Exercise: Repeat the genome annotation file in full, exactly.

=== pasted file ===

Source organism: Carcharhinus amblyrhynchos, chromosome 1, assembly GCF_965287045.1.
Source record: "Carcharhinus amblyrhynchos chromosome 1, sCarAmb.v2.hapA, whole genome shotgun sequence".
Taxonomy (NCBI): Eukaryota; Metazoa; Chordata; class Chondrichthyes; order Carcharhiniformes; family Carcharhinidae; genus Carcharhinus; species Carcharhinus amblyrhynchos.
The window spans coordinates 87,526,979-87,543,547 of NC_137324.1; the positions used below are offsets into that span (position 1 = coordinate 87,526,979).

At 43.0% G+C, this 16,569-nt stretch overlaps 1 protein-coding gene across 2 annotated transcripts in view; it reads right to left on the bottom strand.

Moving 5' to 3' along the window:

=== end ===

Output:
Source organism: Carcharhinus amblyrhynchos, chromosome 1, assembly GCF_965287045.1.
Source record: "Carcharhinus amblyrhynchos chromosome 1, sCarAmb.v2.hapA, whole genome shotgun sequence".
Taxonomy (NCBI): Eukaryota; Metazoa; Chordata; class Chondrichthyes; order Carcharhiniformes; family Carcharhinidae; genus Carcharhinus; species Carcharhinus amblyrhynchos.
The window spans coordinates 87,526,979-87,543,547 of NC_137324.1; the positions used below are offsets into that span (position 1 = coordinate 87,526,979).

At 43.0% G+C, this 16,569-nt stretch overlaps 1 protein-coding gene across 2 annotated transcripts in view; it reads right to left on the bottom strand.

Moving 5' to 3' along the window: